people from different race and culture. So what I have
found is deep down, I can’t believe
how similar we are. Yes, people look different. Yes, they have
different languages. Yeah, they’re from
different places. But deep down, we
have the same fear. We have same aspiration which
is we just want to do better. Right? We want to do better. Mostly, we are kind. So I started looking
past the race. I started looking
past the culture. Actually, it never
started with me that looking at people
who are different. I just see people
are human beings. And in that way,
the connection is a lot stronger than I thought. Great point. So the question is
he wants to think about things in the other side. It hurts to get rejected, but
what about rejecting others? And I found how unwilling
people are to reject you. I found firsthand. Because people are generally
nice, it’s hard to say no. And then I learned
in few instances where someone said no to
me, but the way they said it make me a fan of them. And this has a big implication
in customer service because in customer service
you got to say no all the time. You can’t just say
yes to every request. But how do you say no
and improve your brand? That’s very important. So it’s a couple things. Instead of saying
no, make it upfront. We can’t do this. And tell them why you cannot
do this and be very honest. We can’t do this because
of here are the reasons. But here’s how you
can get to a yes. There are alternatives, and
they’re a path to a yes. And here’s what you can do. Now you put the ball into
the other person’s court. And it’s on him to
actually fulfill those requirements to get a yes. So it is tough to
give a no sometimes. But if you learn
how to do it, you can do it and still
make people like you. No and because when I do
it, I’m very respectful. And I don’t expect a yes. And I don’t come
in and I would say, I will make you feel
bad if you say no to me. This is what I
learned very early is I don’t want put
people in a situation where they would feel
bad saying no to me. I want to make it like,
it’s OK to say no. It’s really OK to say no. I’m all about having this
playful spirit when I do this. In a lot of cases I
actually become friends with these people,
strangers I met. And some of them are
like– for example Jackie from Krispy Kreme who did this. I talked to her many
times after this. And she was grateful that I
would ask this kind of question because it’s like,
my job is boring. Like, I would love to
be challenged like this. Just come on out. I hope everyone tell me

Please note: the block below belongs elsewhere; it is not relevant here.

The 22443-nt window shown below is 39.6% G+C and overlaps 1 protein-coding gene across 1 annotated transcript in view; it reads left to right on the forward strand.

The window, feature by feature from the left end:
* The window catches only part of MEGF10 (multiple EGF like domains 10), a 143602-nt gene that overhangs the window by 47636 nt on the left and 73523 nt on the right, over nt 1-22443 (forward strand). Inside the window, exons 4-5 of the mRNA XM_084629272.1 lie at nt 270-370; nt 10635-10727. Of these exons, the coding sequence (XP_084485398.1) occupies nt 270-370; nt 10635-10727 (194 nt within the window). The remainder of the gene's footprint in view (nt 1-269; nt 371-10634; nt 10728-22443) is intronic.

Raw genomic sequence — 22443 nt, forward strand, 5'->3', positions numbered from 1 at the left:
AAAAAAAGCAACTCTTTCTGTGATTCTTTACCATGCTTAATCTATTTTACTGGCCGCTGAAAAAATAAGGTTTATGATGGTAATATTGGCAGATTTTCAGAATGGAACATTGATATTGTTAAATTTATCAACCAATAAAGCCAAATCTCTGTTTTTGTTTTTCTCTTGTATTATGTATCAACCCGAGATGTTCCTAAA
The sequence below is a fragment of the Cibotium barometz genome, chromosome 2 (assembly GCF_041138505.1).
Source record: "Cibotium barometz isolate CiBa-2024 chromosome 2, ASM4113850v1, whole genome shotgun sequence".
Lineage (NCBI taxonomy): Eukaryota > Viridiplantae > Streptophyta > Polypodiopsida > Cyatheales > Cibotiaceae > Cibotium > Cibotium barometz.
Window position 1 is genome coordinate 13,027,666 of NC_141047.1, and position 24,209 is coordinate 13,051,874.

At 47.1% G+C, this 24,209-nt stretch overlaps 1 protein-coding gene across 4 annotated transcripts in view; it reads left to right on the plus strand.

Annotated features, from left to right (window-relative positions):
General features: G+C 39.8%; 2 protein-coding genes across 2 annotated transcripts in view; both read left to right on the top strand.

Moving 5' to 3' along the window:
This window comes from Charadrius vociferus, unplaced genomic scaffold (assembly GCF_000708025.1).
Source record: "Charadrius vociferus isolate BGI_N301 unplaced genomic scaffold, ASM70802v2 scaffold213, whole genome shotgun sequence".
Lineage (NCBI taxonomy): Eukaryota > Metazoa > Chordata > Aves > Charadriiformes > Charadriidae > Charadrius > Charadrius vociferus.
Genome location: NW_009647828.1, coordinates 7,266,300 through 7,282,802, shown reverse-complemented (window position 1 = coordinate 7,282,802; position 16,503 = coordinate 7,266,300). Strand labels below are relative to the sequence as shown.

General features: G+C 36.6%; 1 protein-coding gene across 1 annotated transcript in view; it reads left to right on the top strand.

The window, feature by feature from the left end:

to make something good. Yeah the most
common reason people fear rejection is they
take it very personally. It sounds very easy. We talk about research. The fear of rejection goes way
back to our hunter gathering states where you get rejected
by your tribe, well you’re out. And you cannot
survive on your own. Right and that fear stayed
with us for over the centuries, over the millenniums. We in here know
actually the people done study in their
brain and they’re both psychological
and physiological. They find out when
you get a no, the pain is the same type
of pain that you will get if you’re kicked
somewhere or get hit somewhere. So it’s psychological
but physical reaction is the same as physical. RACHEL O’MARA: Yes. JIA JIANG: OK. All right. Thank you. [APPLAUSE]

58 thoughts on “Jia Jiang: “Why Rejection is Awesome” | Talks at Google

  1. Christian Meder Post author

    May I ask for 50 minutes of your precious time ? This request will probably get rejected by quite a lot of people. Nevertheless I just have to ask you.

    "Rejection is Awesome" hit me with a lot of familiar stories and situations; inspirational and encouraging …

  2. Christian Meder Post author

    May I ask for 50 minutes of your precious time ? This request will probably get rejected by quite a lot of people. Nevertheless I just have to ask you.

    "Rejection is Awesome" hit me with a lot of familiar stories and situations; inspirational and encouraging …

  3. collectivelight Post author

    Great talk Jia.  Thank you for sharing this with us!  I wish you success with your future projects!

  4. Michael Sprawson Post author

    To be rejected by one's kindred spirit/s is sad, of which a possible cause could be the anti-social in our midst, who turn decent, albeit naïve people, against each other.